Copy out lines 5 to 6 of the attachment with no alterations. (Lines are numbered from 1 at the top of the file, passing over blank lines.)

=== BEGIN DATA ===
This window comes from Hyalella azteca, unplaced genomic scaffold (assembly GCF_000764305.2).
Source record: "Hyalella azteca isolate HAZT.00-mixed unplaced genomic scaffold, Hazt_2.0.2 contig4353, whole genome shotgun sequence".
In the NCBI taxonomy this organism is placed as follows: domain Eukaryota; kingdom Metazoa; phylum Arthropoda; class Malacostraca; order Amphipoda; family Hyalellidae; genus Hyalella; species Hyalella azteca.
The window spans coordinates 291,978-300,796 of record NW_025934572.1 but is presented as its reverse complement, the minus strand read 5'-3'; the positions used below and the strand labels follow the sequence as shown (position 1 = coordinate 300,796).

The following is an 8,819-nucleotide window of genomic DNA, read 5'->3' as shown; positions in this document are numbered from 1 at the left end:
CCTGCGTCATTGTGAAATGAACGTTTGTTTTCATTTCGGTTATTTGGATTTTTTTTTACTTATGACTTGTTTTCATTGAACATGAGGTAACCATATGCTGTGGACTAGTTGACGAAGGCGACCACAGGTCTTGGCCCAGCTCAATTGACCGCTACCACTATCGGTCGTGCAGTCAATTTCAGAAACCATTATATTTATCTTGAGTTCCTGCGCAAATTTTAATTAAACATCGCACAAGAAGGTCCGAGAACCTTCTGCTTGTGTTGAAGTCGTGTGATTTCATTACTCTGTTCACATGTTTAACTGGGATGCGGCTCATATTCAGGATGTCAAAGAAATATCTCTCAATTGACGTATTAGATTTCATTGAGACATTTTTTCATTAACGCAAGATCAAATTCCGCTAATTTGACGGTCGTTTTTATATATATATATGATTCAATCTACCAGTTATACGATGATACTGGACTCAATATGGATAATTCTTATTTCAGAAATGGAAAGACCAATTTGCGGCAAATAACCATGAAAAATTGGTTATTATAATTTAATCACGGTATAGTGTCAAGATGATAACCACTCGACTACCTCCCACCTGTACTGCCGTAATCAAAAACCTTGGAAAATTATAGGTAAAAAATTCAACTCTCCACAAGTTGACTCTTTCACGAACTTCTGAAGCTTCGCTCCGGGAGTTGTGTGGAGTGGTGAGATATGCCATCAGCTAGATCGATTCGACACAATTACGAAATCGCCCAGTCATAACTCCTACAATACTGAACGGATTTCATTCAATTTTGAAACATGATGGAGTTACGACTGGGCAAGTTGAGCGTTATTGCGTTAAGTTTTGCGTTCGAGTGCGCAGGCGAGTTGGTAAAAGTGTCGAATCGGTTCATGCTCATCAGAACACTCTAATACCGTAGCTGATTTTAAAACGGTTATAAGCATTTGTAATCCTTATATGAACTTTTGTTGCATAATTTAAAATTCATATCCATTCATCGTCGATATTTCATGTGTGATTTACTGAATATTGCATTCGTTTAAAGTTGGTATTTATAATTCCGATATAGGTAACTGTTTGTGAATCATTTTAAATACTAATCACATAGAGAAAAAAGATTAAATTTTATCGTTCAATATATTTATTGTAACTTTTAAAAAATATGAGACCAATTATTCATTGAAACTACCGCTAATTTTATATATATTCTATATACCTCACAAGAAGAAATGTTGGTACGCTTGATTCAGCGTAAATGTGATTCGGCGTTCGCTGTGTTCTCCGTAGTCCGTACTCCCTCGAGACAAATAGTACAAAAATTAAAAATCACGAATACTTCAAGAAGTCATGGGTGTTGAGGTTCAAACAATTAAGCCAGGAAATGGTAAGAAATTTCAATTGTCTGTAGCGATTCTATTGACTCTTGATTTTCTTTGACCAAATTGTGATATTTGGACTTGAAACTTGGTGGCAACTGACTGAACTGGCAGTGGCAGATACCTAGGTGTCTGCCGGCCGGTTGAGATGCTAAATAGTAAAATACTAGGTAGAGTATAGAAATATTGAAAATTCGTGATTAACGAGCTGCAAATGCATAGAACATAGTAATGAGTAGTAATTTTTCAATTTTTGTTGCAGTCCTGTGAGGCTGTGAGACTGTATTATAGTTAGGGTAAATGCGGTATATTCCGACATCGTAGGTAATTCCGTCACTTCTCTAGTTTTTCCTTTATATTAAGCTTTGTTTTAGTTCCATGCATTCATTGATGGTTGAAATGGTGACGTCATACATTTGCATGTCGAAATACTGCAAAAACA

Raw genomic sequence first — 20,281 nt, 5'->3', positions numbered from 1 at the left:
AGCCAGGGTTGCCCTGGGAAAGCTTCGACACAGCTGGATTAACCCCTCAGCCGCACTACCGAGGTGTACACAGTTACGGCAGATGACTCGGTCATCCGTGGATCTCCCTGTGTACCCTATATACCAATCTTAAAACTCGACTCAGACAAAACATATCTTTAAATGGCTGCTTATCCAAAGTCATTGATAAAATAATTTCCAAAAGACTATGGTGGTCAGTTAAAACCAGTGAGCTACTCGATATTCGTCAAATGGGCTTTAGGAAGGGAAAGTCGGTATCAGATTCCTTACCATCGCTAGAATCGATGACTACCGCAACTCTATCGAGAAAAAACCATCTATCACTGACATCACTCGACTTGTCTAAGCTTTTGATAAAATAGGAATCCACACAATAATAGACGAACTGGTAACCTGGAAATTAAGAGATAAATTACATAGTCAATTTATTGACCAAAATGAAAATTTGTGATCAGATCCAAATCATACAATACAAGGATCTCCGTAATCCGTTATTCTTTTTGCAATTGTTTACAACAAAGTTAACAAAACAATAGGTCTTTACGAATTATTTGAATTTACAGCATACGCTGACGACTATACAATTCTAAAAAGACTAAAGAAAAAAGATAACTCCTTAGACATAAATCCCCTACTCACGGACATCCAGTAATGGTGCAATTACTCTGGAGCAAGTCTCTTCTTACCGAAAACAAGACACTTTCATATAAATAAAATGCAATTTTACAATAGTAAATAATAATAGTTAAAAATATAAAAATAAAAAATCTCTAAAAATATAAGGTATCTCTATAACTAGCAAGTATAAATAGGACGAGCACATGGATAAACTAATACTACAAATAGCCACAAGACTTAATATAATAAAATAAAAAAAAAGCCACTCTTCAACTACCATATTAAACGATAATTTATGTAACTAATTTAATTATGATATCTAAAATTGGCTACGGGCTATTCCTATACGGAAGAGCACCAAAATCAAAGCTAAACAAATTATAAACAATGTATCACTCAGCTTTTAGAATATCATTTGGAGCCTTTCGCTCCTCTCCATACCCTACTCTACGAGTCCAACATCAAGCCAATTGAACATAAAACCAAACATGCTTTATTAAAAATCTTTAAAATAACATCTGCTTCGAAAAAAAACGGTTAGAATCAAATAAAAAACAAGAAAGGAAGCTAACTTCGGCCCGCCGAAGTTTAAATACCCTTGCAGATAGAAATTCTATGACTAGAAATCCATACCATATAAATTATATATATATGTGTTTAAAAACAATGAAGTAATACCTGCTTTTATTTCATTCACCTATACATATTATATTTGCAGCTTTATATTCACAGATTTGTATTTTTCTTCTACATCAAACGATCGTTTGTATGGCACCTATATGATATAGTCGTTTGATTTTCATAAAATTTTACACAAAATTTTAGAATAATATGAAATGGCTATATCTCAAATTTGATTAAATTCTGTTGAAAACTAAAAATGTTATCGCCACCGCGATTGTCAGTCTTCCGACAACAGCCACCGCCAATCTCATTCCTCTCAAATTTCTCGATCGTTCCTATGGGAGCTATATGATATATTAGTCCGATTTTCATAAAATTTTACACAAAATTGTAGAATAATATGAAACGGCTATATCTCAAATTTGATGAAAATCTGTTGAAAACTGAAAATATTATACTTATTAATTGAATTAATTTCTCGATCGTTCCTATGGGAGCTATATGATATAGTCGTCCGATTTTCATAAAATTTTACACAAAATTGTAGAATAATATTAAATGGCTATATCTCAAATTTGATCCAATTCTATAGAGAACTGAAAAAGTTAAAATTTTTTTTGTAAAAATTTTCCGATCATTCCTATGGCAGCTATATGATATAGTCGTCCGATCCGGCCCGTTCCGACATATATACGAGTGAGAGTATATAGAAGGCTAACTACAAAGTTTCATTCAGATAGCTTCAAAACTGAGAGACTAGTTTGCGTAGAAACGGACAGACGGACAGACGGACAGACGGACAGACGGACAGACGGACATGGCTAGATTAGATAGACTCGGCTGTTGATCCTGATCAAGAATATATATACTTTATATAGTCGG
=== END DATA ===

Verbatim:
The following is an 8,819-nucleotide window of genomic DNA, read 5'->3' as shown; positions in this document are numbered from 1 at the left end:
CCTGCGTCATTGTGAAATGAACGTTTGTTTTCATTTCGGTTATTTGGATTTTTTTTTACTTATGACTTGTTTTCATTGAACATGAGGTAACCATATGCTGTGGACTAGTTGACGAAGGCGACCACAGGTCTTGGCCCAGCTCAATTGACCGCTACCACTATCGGTCGTGCAGTCAATTTCAGAAACCATTATATTTATCTTGAGTTCCTGCGCAAATTTTAATTAAACATCGCACAAGAAGGTCCGAGAACCTTCTGCTTGTGTTGAAGTCGTGTGATTTCATTACTCTGTTCACATGTTTAACTGGGATGCGGCTCATATTCAGGATGTCAAAGAAATATCTCTCAATTGACGTATTAGATTTCATTGAGACATTTTTTCATTAACGCAAGATCAAATTCCGCTAATTTGACGGTCGTTTTTATATATATATATGATTCAATCTACCAGTTATACGATGATACTGGACTCAATATGGATAATTCTTATTTCAGAAATGGAAAGACCAATTTGCGGCAAATAACCATGAAAAATTGGTTATTATAATTTAATCACGGTATAGTGTCAAGATGATAACCACTCGACTACCTCCCACCTGTACTGCCGTAATCAAAAACCTTGGAAAATTATAGGTAAAAAATTCAACTCTCCACAAGTTGACTCTTTCACGAACTTCTGAAGCTTCGCTCCGGGAGTTGTGTGGAGTGGTGAGATATGCCATCAGCTAGATCGATTCGACACAATTACGAAATCGCCCAGTCATAACTCCTACAATACTGAACGGATTTCATTCAATTTTGAAACATGATGGAGTTACGACTGGGCAAGTTGAGCGTTATTGCGTTAAGTTTTGCGTTCGAGTGCGCAGGCGAGTTGGTAAAAGTGTCGAATCGGTTCATGCTCATCAGAACACTCTAATACCGTAGCTGATTTTAAAACGGTTATAAGCATTTGTAATCCTTATATGAACTTTTGTTGCATAATTTAAAATTCATATCCATTCATCGTCGATATTTCATGTGTGATTTACTGAATATTGCATTCGTTTAAAGTTGGTATTTATAATTCCGATATAGGTAACTGTTTGTGAATCATTTTAAATACTAATCACATAGAGAAAAAAGATTAAATTTTATCGTTCAATATATTTATTGTAACTTTTAAAAAATATGAGACCAATTATTCATTGAAACTACCGCTAATTTTATATATATTCTATATACCTCACAAGAAGAAATGTTGGTACGCTTGATTCAGCGTAAATGTGATTCGGCGTTCGCTGTGTTCTCCGTAGTCCGTACTCCCTCGAGACAAATAGTACAAAAATTAAAAATCACGAATACTTCAAGAAGTCATGGGTGTTGAGGTTCAAACAATTAAGCCAGGAAATGGTAAGAAATTTCAATTGTCTGTAGCGATTCTATTGACTCTTGATTTTCTTTGACCAAATTGTGATATTTGGACTTGAAACTTGGTGGCAACTGACTGAACTGGCAGTGGCAGATACCTAGGTGTCTGCCGGCCGGTTGAGATGCTAAATAGTAAAATACTAGGTAGAGTATAGAAATATTGAAAATTCGTGATTAACGAGCTGCAAATGCATAGAACATAGTAATGAGTAGTAATTTTTCAATTTTTGTTGCAGTCCTGTGAGGCTGTGAGACTGTATTATAGTTAGGGTAAATGCGGTATATTCCGACATCGTAGGTAATTCCGTCACTTCTCTAGTTTTTCCTTTATATTAAGCTTTGTTTTAGTTCCATGCATTCATTGATGGTTGAAATGGTGACGTCATACATTTGCATGTCGAAATACTGCAAAAACA